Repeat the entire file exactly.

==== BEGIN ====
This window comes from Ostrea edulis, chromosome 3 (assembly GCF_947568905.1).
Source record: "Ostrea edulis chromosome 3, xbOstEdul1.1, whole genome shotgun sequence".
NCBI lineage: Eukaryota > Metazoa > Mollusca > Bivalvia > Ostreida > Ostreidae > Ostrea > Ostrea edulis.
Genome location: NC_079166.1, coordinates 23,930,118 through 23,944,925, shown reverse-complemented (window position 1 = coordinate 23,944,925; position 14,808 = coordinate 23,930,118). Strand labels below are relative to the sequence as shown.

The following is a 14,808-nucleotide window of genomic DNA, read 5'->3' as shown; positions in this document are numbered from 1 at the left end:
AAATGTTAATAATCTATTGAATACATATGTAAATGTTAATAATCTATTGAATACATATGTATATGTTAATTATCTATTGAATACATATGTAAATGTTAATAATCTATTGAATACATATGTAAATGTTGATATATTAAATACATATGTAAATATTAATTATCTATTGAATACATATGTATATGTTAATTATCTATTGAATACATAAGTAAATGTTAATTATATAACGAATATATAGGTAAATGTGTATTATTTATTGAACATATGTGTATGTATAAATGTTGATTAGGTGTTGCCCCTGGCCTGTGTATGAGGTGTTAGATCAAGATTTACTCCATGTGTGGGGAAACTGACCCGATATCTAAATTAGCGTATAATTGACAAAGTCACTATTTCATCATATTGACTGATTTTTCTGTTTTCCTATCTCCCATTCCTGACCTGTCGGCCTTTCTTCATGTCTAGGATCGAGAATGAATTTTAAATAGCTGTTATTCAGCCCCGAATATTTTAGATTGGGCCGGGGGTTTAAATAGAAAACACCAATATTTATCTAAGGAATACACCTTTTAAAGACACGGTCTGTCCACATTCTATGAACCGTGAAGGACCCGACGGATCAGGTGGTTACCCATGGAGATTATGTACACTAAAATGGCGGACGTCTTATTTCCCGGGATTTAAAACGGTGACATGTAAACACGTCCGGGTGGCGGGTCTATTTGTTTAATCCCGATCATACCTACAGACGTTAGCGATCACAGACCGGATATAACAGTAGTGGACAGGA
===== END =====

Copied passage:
This window comes from Ostrea edulis, chromosome 3 (assembly GCF_947568905.1).
Source record: "Ostrea edulis chromosome 3, xbOstEdul1.1, whole genome shotgun sequence".
NCBI lineage: Eukaryota > Metazoa > Mollusca > Bivalvia > Ostreida > Ostreidae > Ostrea > Ostrea edulis.
Genome location: NC_079166.1, coordinates 23,930,118 through 23,944,925, shown reverse-complemented (window position 1 = coordinate 23,944,925; position 14,808 = coordinate 23,930,118). Strand labels below are relative to the sequence as shown.

The following is a 14,808-nucleotide window of genomic DNA, read 5'->3' as shown; positions in this document are numbered from 1 at the left end:
AAATGTTAATAATCTATTGAATACATATGTAAATGTTAATAATCTATTGAATACATATGTATATGTTAATTATCTATTGAATACATATGTAAATGTTAATAATCTATTGAATACATATGTAAATGTTGATATATTAAATACATATGTAAATATTAATTATCTATTGAATACATATGTATATGTTAATTATCTATTGAATACATAAGTAAATGTTAATTATATAACGAATATATAGGTAAATGTGTATTATTTATTGAACATATGTGTATGTATAAATGTTGATTAGGTGTTGCCCCTGGCCTGTGTATGAGGTGTTAGATCAAGATTTACTCCATGTGTGGGGAAACTGACCCGATATCTAAATTAGCGTATAATTGACAAAGTCACTATTTCATCATATTGACTGATTTTTCTGTTTTCCTATCTCCCATTCCTGACCTGTCGGCCTTTCTTCATGTCTAGGATCGAGAATGAATTTTAAATAGCTGTTATTCAGCCCCGAATATTTTAGATTGGGCCGGGGGTTTAAATAGAAAACACCAATATTTATCTAAGGAATACACCTTTTAAAGACACGGTCTGTCCACATTCTATGAACCGTGAAGGACCCGACGGATCAGGTGGTTACCCATGGAGATTATGTACACTAAAATGGCGGACGTCTTATTTCCCGGGATTTAAAACGGTGACATGTAAACACGTCCGGGTGGCGGGTCTATTTGTTTAATCCCGATCATACCTACAGACGTTAGCGATCACAGACCGGATATAACAGTAGTGGACAGGA